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Morzine - Calais ... What To Explore

 Poster: A snowHead
Poster: A snowHead
We are spending a couple of weeks in Morzine in late July and would like to extend our stay in France by 2-3 days by spending some time in a town halfway between the Alps and Calais. We are 2 adults and 2 teenage boys. We love culture and history, adventure, good food and wine and exploring. Any recommendations much appreciated. Thanks
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 Obviously A snowHead isn't a real person
Obviously A snowHead isn't a real person
Reims springs to mind - Cathedral ; Nearby Verdun for the First World War battlefield ; Champagne area
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Its a diversion but still do-able - Strasbourg & Colmar then down via Switzerland to Morzine.
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How about Besançon? We spent a couple of nights there on the way back from Switzerland and enjoyed it. The centre of the city is semi-pedestrianised, so you need to choose your hotel with the understanding that the parking may be adjacent. It's a fortified town on the bend of a river and one of the Vauban citadels. There are also some river cruises available. Homeward-bound, you'd go across the Jura from Lake Geneva, I think, via Pontarlier, which would be pleasant drive. Outward-bound, you'd probably come off the Autoroute des Anglais after Dijon and then on the DC east to Besançon, or more cross country exiting a bit further north after Langres.

A nice day out from Morzine might be to drive down to the south side of Lake Geneva and park at Evian-les-Bains (we found the parking to be surprisingly cheap, although that was 3 years ago) and then take a CGN paddle-steamer on a tour of the east side of the lake, dropping-off at Château Chillion to see the castle there. Or take a CGN ferry over to Lausanne and spend a day there, or a ferry over to Geneva. There are various other excursions available. My recollection is that the ferry route tend to split between the western Geneva-Thonon side or the eastern Lausanne-Evian-Chillon side - anyway, the CGN site will make this clearer.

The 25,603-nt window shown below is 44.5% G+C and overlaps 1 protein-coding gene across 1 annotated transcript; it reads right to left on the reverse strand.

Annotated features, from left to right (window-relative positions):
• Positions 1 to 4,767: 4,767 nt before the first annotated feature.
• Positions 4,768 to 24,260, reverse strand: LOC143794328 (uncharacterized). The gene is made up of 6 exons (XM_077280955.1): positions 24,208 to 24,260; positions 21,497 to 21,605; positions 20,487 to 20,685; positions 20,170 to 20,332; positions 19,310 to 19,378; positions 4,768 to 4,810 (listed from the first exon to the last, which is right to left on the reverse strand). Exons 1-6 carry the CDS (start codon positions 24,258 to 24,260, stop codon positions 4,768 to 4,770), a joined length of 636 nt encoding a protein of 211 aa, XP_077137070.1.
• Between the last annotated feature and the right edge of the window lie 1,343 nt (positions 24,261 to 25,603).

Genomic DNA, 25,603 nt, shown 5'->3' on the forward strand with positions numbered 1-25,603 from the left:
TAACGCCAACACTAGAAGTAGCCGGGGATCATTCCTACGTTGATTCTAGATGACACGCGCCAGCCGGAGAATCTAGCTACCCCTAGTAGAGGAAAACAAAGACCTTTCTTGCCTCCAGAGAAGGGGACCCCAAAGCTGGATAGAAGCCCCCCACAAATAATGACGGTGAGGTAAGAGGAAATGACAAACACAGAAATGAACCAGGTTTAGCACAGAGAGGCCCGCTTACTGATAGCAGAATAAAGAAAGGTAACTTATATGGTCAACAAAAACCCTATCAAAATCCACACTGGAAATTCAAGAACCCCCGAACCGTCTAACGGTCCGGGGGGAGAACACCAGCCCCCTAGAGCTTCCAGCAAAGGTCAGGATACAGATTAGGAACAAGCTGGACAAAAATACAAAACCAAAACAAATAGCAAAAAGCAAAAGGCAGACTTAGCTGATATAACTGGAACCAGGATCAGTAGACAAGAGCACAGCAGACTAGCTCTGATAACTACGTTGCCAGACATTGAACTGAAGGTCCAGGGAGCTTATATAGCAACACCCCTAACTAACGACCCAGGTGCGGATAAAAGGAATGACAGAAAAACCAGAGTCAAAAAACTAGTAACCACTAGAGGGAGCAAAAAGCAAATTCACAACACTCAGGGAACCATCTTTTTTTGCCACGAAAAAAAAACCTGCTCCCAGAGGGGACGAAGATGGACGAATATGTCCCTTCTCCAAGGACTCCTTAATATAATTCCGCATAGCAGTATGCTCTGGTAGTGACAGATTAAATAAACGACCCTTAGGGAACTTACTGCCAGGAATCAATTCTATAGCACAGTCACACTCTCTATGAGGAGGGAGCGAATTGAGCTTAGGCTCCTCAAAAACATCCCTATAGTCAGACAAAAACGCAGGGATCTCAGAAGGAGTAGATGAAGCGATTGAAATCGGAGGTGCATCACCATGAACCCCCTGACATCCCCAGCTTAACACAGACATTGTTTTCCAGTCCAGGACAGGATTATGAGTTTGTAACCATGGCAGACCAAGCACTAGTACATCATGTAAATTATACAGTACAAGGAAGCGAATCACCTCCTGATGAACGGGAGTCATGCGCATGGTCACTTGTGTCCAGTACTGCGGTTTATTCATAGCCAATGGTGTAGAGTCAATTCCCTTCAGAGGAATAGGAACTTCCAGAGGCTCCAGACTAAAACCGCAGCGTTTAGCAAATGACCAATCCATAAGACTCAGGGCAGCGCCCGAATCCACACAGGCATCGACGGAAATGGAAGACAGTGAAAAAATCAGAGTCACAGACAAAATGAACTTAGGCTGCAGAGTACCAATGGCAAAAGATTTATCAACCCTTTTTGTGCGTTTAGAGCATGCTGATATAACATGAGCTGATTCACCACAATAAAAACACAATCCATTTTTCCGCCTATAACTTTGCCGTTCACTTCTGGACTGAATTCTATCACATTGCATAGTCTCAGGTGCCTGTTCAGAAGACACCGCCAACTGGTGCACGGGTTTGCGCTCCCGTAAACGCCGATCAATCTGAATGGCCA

Remember to take your passports with you if you do enter Switzerland. It's unlikely to be a problem if you forget but it's easy to do that in a border area like Lake Geneva.

If you do a steamer tour of the eastern side of the lake, then be aware that the upper deck is 1st. class and costs more. Access is not restricted, but they do come 'round to check the tickets regularly and some people hadn't realised, to their cost/embarrassment.
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This certainly interested my teenage boys when we stopped on the way down...

https://www.amis-du-circuit-de-gueux.fr/

Only a couple of bits of it left, but the circuit was on a road so you can drive past the pits. I have read things about French Police enforcing a no-stopping rule by the pits on the main road but when we went you could pull in around the back in the car park by the restored building.
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Dijon has culture, wine and mustard or Beaune if you wanted smaller. Macon also nice and has plenty of wine.
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Dijon has culture, wine and mustard or Beaune if you wanted smaller. Macon also nice and has plenty of wine.
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After all it is free Go on u know u want to!
Dijon has culture, wine and mustard or Beaune if you wanted smaller. Macon also nice and has plenty of wine.
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Quote:

Dijon has culture, wine and mustard

Sadly, Dijon mustard is no longer manufactured and packaged in Dijon.

Normally we never stop on our way to and from the Apls, but this July we'll try a stop at Troyes. I'm told the old town is quite attractive.
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Another vote for Reims. Only negative being it is not halfway. Great place and book a champagne house tour and maybe a vineyard tour as well if you can.

I've been to the Mumm champagne house and it was interesting and had some great tasters at conclusion of stuff you will not find in supermarkets.
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Troyes. Lovely town (city?), not too large.
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And love to help out and answer questions and of course, read each other's snow reports.
@Matt1959, it is, we love Troyes. Also Beaune (they do have a mustard factory).
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Lovely Chagall stained windows in Reims Cathedral.
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 You know it makes sense.
You know it makes sense.